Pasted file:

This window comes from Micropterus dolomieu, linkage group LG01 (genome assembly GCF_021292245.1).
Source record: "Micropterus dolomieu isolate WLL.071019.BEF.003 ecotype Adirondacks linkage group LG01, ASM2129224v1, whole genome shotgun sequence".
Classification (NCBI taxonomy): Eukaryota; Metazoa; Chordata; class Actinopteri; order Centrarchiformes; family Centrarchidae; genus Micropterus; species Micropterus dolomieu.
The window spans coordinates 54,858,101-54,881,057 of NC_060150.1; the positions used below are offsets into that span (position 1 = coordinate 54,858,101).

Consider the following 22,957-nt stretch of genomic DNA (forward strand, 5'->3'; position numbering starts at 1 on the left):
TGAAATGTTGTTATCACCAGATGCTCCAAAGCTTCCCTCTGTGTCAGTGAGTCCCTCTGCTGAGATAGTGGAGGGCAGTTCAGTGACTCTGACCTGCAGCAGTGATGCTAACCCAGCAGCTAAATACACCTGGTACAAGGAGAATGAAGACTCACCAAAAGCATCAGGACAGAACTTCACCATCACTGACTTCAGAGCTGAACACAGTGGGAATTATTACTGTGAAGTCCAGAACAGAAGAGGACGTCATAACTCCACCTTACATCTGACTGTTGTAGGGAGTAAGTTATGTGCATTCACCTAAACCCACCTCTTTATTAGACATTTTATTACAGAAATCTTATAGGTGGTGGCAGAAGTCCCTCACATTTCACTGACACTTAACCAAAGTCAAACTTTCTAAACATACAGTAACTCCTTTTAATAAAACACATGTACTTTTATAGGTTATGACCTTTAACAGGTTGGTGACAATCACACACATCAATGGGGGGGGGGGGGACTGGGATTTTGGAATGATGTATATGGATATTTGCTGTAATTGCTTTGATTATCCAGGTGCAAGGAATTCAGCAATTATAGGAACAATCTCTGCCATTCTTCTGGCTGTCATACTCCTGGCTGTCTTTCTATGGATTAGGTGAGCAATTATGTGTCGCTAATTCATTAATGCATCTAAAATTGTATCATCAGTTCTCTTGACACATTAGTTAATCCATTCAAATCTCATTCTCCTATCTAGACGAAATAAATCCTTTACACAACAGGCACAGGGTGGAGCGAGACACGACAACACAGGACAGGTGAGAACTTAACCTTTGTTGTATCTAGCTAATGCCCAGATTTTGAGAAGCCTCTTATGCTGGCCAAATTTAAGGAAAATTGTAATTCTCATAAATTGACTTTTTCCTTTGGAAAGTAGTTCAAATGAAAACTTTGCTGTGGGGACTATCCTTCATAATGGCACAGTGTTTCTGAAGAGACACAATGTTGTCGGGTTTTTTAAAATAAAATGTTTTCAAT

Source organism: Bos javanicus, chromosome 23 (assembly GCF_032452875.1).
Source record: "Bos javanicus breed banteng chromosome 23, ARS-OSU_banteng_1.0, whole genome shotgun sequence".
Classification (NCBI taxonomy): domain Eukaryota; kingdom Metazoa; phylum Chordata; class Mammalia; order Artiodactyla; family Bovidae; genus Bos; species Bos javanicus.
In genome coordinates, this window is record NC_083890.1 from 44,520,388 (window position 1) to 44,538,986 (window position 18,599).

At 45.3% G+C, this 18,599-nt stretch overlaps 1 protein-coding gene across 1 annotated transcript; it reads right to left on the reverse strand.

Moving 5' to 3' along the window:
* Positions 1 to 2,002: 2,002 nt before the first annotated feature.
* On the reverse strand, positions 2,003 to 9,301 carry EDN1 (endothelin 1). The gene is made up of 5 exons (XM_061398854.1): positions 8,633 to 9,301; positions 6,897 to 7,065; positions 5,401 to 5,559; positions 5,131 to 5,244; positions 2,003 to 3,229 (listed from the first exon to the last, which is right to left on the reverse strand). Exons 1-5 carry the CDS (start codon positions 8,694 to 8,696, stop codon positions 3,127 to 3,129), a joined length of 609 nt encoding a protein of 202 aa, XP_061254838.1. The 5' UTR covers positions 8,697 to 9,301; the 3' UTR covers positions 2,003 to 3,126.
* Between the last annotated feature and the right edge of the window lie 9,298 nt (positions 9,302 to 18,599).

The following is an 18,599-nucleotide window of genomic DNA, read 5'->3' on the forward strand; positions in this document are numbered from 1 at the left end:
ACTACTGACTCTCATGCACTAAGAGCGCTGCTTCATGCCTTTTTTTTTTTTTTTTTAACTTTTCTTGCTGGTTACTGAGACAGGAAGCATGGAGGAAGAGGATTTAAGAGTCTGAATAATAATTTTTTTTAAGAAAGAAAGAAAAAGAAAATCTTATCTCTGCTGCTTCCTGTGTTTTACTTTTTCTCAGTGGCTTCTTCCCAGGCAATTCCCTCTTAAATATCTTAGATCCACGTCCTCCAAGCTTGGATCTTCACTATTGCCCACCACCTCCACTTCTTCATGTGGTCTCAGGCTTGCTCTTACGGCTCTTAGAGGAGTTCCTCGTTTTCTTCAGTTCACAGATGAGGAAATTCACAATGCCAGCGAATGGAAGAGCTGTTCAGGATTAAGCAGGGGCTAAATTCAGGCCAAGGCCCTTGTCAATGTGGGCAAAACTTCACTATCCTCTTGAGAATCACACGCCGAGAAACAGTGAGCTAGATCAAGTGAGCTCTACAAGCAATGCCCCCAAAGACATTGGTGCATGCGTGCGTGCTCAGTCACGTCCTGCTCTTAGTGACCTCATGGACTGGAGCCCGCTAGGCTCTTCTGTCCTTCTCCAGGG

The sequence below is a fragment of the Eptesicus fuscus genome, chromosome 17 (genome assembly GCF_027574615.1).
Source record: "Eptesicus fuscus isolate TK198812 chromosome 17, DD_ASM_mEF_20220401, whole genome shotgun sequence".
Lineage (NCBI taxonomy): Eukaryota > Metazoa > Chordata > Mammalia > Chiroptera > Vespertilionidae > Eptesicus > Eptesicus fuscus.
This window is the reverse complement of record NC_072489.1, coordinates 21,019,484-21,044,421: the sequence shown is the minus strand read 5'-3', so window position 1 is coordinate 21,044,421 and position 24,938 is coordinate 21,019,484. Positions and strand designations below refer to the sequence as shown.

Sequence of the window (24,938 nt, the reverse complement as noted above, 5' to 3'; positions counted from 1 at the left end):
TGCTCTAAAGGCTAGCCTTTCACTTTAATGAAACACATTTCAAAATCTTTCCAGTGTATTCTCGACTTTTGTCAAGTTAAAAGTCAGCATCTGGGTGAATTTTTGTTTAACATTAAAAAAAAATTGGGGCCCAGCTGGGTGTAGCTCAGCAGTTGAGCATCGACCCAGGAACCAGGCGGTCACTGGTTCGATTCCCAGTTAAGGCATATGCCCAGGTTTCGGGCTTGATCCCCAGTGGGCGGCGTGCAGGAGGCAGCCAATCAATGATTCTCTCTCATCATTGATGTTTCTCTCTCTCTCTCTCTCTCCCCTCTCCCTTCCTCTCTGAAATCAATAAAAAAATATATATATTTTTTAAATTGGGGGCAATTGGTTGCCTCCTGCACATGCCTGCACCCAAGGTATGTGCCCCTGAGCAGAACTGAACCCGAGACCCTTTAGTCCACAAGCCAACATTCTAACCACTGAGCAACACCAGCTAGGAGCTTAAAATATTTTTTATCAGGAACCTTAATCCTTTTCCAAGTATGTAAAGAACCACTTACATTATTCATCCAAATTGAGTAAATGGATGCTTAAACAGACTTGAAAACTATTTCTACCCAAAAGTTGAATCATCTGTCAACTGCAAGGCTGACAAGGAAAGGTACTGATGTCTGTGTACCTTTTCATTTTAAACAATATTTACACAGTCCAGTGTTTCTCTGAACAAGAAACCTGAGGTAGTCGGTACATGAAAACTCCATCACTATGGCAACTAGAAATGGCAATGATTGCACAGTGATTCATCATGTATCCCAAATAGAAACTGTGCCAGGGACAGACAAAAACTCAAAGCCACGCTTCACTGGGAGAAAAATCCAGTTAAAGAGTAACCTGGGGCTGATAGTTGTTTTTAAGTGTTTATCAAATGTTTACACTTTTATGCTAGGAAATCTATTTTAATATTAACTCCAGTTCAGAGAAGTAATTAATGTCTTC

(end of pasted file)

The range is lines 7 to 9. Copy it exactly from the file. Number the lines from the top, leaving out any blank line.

Source organism: Bos javanicus, chromosome 23 (assembly GCF_032452875.1).
Source record: "Bos javanicus breed banteng chromosome 23, ARS-OSU_banteng_1.0, whole genome shotgun sequence".
Classification (NCBI taxonomy): domain Eukaryota; kingdom Metazoa; phylum Chordata; class Mammalia; order Artiodactyla; family Bovidae; genus Bos; species Bos javanicus.